FARJANA K. GODHULY/AFP/Getty Images
We hear plenty about drugs and conflict diamonds; but the international black market for timber -- a global trade that has been plaguing the forests of South America, Central America, and Asia for years, and one that is estimated to be worth anywhere from 30 to 100 billion dollars a year -- gets a lot less attention.
Illegal wood had a rare moment in the spotlight on Feb. 19, when Interpol reported the results of its first international operation to target timber trafficking. "Operation Lead," which brought together law enforcement agencies from twelve Latin American countries, was carried out over a month late last year and resulted in the seizure of the equivalent of 2,000 truckloads of timber (worth millions of dollars) and the arrests of more than 200 people.
While individual countries in the region, such as Columbia and Brazil, have cracked down on the illegal trade in the past, the transnational nature of the crime makes it difficult for domestic law enforcement agencies, which are limited in their jurisdiction, to be very effective. An international approach has the potential to be more successful. According to the head of Interpol's Environmental Crime Program, Operation Lead has laid the foundations for future efforts to combat the global trade.
So why timber? It is not as lucrative as the drug trade, but it still brings in a fair amount of cash. According to a recent Environmental Investigation Agency (EIA) report, in Laos, rare rosewood logs can fetch $18,000 per cubic meter. The EIA also notes that traffickers can earn $1,700 for a high-quality mahogany tree on the Peruvian black market, and about $1,000 for a cedar tree. In 2006, illegal logging in Peru was bringing up to $72 million in profits per year. Some estimates put the yearly profits in Columbia as high as $200 million.
In Latin America, the drug and timber trades aren't mutually exclusive. Though the extent of the connection is not yet clear, timber trafficking overlaps with organized crime and the drug trade in interesting ways in countries like Colombia and Peru.
For one, it has been suggested that timber offers drug traffickers an opportunity to invest in a new illegal market -- to "diversify their portfolios" -- as some governments become more successful (however slightly) in cracking down on the drug trade.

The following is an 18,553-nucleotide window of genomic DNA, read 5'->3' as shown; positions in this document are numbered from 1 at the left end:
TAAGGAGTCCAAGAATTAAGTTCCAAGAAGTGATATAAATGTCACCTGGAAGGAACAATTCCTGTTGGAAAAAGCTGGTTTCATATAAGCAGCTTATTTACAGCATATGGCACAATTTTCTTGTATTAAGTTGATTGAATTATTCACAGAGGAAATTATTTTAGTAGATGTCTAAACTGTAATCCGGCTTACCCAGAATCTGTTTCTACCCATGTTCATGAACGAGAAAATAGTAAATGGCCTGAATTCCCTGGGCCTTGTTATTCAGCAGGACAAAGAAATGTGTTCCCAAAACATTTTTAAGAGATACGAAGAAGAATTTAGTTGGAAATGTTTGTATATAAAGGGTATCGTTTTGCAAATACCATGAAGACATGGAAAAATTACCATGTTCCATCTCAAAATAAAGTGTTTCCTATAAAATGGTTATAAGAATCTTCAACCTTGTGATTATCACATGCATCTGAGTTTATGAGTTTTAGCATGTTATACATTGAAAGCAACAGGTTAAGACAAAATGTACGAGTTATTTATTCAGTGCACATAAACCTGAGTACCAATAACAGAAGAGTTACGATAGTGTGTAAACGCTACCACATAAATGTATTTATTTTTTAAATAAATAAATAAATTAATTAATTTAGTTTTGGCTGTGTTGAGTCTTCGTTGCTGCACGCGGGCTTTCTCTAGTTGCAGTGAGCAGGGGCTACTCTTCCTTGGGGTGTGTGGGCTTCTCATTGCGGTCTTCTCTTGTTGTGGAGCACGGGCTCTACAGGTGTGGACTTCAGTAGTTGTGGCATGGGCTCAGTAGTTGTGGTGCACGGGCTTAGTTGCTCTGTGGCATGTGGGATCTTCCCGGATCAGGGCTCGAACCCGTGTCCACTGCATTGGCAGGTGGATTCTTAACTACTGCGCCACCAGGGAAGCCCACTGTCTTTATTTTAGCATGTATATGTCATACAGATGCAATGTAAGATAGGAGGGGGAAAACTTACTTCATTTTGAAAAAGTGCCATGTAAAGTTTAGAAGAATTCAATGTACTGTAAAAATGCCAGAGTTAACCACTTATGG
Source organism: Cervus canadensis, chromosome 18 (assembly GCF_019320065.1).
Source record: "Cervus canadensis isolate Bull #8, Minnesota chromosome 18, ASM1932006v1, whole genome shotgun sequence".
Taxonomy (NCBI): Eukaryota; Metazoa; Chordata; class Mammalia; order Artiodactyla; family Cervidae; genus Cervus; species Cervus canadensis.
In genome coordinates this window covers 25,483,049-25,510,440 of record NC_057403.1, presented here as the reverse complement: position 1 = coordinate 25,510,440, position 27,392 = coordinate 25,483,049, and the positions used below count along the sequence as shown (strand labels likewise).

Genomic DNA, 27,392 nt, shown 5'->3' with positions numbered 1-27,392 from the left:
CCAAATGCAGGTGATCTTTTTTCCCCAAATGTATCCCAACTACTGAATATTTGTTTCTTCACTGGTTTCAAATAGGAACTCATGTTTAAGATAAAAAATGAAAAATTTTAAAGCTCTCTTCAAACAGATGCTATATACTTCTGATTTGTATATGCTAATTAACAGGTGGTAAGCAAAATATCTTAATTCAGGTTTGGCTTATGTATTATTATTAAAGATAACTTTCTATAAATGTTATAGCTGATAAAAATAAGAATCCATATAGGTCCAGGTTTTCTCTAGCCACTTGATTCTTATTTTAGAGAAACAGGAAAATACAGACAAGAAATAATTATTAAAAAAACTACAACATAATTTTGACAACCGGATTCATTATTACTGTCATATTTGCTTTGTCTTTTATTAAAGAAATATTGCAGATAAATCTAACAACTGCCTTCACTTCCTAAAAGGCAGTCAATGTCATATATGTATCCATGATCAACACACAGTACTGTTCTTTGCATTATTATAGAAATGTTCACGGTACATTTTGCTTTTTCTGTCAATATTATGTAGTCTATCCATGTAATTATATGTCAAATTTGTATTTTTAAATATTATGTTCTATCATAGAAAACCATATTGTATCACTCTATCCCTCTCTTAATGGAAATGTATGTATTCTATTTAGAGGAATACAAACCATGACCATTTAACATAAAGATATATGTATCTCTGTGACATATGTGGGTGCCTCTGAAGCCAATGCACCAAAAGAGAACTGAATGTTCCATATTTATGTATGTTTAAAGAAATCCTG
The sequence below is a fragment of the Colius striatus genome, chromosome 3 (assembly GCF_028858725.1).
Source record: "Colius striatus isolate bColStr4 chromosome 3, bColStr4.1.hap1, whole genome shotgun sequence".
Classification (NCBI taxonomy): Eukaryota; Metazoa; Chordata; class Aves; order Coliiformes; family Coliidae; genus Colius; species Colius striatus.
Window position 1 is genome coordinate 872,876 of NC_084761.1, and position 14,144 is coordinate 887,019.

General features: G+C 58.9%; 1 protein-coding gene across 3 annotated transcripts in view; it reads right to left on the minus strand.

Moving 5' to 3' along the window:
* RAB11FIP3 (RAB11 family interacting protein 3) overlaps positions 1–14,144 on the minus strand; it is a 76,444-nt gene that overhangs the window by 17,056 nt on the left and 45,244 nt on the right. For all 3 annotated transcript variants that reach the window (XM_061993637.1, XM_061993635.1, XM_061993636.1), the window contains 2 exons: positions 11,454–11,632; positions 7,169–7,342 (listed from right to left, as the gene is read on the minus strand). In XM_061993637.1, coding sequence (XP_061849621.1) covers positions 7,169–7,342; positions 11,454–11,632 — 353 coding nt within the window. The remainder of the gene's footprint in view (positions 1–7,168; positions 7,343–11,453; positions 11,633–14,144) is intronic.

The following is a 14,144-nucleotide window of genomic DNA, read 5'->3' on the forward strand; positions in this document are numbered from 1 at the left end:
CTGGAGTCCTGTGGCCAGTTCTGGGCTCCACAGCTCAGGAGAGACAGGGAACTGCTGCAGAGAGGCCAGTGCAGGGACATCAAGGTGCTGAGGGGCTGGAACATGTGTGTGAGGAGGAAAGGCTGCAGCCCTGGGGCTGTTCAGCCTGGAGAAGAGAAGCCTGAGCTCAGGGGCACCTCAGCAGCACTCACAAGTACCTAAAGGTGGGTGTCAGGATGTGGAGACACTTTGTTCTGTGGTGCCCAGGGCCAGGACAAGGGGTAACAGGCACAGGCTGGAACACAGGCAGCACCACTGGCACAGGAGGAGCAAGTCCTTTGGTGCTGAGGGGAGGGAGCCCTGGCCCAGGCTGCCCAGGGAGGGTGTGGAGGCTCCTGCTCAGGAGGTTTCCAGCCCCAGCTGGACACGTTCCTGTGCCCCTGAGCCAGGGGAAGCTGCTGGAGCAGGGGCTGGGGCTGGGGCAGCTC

In Peru, where an estimated 80 percent of total timber exports are illegal, the wood trafficking network has become so sophisticated that drug traffickers are now piggybacking on the timber trade -- literally. In 2006, a U.S. State Department cable (later released by WikiLeaks) reported that drug traffickers in the Andes moving coca paste and opium "appear to be getting involved in transport of illegal timber, for both its profitability and its utility as concealment." In 2010, Peruvian police seized nearly 400 kilos of cocaine and coca base hidden in a single shipment of Sinaloa cedar.
Logging may also be viewed as a profitable way to open land for the farming of coca. According to a 2011 UN report, since 1981, more than 3,000 square miles of Columbia's forests have been cut down illegally to make way for coca crops. In 2008, then Columbian Vice President Francisco Santos Calderon announced, "If you snort a gram of cocaine, you are destroying 4 square meters of rainforest."
All considered, it isn't surprising that the illegal logging trade has taken a violent turn in some countries. Last year in Cambodia, an anti-logging activist and a reporter covering the illegal trade were both murdered. Three Brazilian activists were killed in 2011 -- just three out of dozens that have been murdered over the past several years.
It should be noted that illegal logging is not entirely run by timber kingpins and "wood mafias." Local communities also cut down wood illegally (to use, not to sell), and have probably been doing so for generations.
The countries affected are going to have to take strong action if they want to save their forests, because the problem is not going to fix itself. The world's appetite for high-value wood is high and is only getting higher. In its report entitled "Appetite for Destruction: China's Trade in Illegal Timber," the EIA states that between 2000 and 2011, the quantity of global log imports tripled, with a value that increased fivefold. China -- with wood product exports that have increased almost sevenfold in the past decade, with new construction projects beginning every day, and with a new bourgeoisie that covets fancy rosewood lounge sets (which can cost hundreds of thousands of dollars), cars with wood-embellished interiors, and yachts -- comprises a large part of that demand. According to the EIA, China is the world's top importer of illegal timber. "More than half of China's current supplies of raw timber material are sourced from countries with a high risk of illegal logging and poor forest governance," including Cambodia, Laos, Thailand, Madagascar, Myanmar, and Papua New Guinea.